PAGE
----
Balance Is Not Just A Motor Skill

Moderation in all things must be built into routine for individuals with autism because often the drive to obsess on one topic or activity is too great for them to maintain moderation on their own.  While we all have habits, we can’t seem to control, this drive can be debilitating for individuals with autism.  Like most women in America, I would like to lose 10-15 lbs.  However, the positive feedback I get in my brain from eating milk chocolate wins over my knowledge that chocolate is a high calorie food that can lead to weight gain.  This does not mean that I do not authentically want to be healthier, thinner, etc.  Individuals with autism may know that they feel better or are happier when they don’t let their obsessions take over and control their lives, but without a routine, the temptation will be too great.  Fortunately, they tend to thrive on routines and if given a healthy routine, they will tend to maintain it much better than neurotypical people, like myself, will maintain a routine of diet and exercise.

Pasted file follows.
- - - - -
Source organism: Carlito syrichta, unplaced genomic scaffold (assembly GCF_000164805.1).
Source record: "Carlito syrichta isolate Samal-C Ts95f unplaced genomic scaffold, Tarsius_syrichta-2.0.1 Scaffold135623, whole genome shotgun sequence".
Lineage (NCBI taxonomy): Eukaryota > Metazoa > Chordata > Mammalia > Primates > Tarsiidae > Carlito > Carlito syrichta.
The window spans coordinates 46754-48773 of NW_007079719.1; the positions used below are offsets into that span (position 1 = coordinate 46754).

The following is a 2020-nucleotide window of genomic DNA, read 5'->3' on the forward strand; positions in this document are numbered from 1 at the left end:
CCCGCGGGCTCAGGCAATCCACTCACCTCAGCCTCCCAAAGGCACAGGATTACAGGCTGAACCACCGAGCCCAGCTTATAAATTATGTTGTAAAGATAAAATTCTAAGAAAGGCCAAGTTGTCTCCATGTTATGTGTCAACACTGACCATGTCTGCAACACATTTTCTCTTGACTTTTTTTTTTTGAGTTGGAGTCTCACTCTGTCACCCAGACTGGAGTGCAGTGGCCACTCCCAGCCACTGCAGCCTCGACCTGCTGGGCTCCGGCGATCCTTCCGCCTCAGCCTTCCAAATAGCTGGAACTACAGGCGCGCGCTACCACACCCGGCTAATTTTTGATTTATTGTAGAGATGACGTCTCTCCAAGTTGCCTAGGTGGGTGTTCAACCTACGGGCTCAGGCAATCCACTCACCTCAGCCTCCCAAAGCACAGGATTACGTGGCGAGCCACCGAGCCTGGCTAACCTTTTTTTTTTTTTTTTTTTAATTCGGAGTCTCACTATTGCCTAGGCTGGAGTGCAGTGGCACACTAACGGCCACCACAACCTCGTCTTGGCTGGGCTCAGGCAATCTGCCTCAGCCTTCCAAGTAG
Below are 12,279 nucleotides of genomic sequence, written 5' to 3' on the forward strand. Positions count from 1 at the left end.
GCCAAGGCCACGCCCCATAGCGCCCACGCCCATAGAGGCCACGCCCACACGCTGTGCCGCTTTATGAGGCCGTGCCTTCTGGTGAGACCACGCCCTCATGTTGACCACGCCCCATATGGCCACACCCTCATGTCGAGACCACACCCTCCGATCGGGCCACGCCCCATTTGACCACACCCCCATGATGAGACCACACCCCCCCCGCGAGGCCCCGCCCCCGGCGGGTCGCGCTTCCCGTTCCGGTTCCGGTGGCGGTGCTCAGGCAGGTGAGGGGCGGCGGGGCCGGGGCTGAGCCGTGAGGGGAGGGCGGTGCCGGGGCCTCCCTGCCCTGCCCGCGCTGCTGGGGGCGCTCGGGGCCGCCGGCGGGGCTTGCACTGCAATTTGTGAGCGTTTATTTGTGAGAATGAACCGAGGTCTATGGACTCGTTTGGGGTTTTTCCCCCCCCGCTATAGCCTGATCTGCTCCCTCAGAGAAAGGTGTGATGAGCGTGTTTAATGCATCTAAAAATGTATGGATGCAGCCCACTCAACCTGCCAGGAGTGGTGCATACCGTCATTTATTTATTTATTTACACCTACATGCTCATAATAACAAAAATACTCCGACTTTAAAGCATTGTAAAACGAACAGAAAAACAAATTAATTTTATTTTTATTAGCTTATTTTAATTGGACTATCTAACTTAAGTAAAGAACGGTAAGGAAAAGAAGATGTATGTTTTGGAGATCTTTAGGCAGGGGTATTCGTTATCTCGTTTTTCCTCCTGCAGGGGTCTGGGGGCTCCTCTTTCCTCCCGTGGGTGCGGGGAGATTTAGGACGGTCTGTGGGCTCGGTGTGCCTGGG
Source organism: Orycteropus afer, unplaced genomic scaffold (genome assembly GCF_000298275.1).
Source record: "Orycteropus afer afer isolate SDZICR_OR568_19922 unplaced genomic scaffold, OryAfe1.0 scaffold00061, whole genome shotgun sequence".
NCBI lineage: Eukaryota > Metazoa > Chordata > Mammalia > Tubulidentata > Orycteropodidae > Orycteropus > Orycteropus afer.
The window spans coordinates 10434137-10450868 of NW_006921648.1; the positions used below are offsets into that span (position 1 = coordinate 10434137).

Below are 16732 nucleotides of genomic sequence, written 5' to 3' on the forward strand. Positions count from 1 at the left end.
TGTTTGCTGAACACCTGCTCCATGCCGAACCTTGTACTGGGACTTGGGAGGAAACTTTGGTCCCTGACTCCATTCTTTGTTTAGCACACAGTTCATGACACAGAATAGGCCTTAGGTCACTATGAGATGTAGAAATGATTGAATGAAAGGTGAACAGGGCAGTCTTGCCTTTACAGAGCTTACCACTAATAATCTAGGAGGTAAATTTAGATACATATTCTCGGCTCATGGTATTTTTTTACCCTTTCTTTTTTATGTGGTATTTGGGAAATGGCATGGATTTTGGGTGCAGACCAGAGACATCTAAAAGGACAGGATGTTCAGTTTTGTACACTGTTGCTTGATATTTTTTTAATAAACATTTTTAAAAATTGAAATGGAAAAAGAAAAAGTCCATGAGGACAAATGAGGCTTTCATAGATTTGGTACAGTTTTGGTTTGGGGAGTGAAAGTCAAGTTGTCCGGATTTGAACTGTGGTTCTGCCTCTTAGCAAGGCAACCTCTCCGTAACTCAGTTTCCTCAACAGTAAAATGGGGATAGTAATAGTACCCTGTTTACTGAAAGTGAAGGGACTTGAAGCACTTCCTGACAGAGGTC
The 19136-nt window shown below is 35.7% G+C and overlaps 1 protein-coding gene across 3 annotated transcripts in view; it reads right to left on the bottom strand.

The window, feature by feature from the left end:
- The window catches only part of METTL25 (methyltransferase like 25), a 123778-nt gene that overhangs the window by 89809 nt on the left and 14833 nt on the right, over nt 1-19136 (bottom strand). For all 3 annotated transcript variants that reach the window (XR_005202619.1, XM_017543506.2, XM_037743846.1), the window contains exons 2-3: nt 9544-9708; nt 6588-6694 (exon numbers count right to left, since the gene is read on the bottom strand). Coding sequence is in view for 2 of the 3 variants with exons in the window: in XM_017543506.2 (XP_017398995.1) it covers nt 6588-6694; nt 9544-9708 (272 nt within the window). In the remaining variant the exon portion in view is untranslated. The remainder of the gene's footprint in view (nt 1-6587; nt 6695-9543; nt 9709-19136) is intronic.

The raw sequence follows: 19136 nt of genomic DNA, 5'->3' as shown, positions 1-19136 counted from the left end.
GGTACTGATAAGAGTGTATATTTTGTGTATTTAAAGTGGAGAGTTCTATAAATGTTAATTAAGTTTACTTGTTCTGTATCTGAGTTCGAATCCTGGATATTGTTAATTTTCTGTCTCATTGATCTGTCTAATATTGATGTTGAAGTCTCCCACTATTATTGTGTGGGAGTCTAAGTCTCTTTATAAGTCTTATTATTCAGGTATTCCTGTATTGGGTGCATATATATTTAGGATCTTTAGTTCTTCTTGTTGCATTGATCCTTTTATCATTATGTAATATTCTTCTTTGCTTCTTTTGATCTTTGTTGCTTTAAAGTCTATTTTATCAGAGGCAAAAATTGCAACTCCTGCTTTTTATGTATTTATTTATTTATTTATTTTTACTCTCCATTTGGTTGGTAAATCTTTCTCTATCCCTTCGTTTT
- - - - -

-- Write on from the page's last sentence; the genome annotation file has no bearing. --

For the framework of this healthy routine, we turned to research on balanced living.  Ideally, we all work a little, play a little, create a little, etc each day.  While no one does this perfectly, we have all felt the stress emotionally and physically when we get too out of balance and one part of our lives takes over.  In an effort to avoid this, we developed a pie chart to guide activity planning.  While some individuals may rely on Ability Matters for all the areas in the pie chart, others may have some of these needs met by parents, extended family, school, etc.  Regardless, the pie chart reminds us that life needs balance, especially if you have a disability that can increase your risk of hyper-focusing.